The emergence of Donald Trump seems, with the clarity of hindsight, to almost be predictable. Of course an outsider candidate would surge in the 2016 presidential campaign. The Republican Party has had an active rebellion brewing within its ranks since the Tea Party rose to prominence in 2010. Speaker of the House John Boehner has been forced to repeatedly repel raids from a small, determined conservative bloc for years. It’s only natural that, as happened in 2012, the discontent segment of the party would seize on someone with zeal.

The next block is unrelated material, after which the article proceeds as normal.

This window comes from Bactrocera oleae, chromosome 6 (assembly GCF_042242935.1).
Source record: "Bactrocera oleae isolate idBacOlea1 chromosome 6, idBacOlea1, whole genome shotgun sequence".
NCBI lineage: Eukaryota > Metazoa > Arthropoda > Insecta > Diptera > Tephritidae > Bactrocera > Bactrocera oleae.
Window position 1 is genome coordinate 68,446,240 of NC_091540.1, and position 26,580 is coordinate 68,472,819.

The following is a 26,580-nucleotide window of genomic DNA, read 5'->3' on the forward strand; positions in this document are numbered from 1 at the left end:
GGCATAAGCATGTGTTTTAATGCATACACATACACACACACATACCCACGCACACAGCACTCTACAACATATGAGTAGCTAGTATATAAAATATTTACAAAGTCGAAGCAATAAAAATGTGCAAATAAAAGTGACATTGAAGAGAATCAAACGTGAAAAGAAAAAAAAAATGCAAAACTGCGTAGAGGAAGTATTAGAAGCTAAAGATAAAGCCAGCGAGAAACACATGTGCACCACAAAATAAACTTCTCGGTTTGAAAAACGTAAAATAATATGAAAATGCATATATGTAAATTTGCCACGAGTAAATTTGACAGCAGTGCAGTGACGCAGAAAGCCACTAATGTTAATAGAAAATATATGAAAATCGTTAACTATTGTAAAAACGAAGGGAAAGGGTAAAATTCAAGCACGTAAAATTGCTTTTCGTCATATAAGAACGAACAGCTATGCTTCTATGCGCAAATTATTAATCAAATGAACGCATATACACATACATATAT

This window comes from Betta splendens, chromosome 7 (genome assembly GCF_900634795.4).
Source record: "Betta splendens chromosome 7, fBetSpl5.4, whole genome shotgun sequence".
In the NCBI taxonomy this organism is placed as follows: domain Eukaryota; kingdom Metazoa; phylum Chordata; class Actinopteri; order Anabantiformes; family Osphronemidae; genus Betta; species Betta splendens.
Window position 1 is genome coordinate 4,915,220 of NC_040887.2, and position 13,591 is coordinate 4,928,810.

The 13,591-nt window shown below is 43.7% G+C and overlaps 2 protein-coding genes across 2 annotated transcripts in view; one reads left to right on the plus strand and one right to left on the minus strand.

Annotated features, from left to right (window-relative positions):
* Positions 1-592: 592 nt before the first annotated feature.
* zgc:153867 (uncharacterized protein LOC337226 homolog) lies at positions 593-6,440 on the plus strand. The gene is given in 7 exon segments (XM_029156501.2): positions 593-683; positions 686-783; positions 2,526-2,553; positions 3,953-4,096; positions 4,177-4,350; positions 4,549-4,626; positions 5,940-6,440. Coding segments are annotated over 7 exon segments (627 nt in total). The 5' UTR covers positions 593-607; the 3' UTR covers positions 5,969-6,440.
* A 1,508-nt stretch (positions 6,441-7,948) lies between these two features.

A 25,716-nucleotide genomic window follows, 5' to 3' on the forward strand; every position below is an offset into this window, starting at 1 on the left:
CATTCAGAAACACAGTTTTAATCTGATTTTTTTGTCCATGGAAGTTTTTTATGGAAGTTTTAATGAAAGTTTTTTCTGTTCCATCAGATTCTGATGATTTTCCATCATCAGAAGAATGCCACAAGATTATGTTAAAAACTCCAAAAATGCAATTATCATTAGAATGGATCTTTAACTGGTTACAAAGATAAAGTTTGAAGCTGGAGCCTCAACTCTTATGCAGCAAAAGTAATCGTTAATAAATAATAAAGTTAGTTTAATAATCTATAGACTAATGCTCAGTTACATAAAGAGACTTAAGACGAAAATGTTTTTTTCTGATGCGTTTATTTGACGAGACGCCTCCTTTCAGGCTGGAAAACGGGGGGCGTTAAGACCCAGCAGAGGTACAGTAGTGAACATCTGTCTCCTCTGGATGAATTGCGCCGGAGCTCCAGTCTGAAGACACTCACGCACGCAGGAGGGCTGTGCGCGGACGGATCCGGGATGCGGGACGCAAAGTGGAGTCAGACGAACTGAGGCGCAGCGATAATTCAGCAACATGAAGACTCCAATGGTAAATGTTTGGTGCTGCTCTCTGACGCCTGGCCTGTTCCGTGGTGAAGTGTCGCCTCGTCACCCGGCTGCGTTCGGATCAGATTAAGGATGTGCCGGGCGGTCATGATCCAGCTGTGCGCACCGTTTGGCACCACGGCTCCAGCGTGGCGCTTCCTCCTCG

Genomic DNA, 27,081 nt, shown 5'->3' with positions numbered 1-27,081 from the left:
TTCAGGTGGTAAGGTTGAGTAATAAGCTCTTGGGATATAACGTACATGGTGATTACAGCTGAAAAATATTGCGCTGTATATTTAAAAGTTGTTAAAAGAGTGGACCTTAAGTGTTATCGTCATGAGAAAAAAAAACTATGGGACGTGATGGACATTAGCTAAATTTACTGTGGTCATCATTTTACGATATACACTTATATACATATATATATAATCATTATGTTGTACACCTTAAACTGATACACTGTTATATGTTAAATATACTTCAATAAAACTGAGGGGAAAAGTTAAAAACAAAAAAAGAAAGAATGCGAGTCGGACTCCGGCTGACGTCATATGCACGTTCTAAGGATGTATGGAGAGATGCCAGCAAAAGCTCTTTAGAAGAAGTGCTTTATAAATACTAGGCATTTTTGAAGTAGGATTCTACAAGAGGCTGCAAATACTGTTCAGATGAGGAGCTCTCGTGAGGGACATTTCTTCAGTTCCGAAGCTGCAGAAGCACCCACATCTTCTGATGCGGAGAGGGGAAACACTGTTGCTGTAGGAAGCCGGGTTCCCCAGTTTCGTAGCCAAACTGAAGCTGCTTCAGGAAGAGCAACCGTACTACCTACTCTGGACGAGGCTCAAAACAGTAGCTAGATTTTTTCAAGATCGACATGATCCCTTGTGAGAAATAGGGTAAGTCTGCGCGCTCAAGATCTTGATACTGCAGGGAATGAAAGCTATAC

But, then, the core of the Tea Party doesn’t really seem like it would latch onto Trump as its candidate. Trump’s base of support in the most recent Washington Post/ABC News poll was a bit smaller than the Tea Party at its peak — in October 2010 — but not much. Back then, 38 percent of Republicans and leaning independents supported the Tea Party; 31 percent of Republicans and leaning independents would definitely support Trump in a general election bid.
So to what extent does the Tea Party overlap with the T (as in Trump) Party?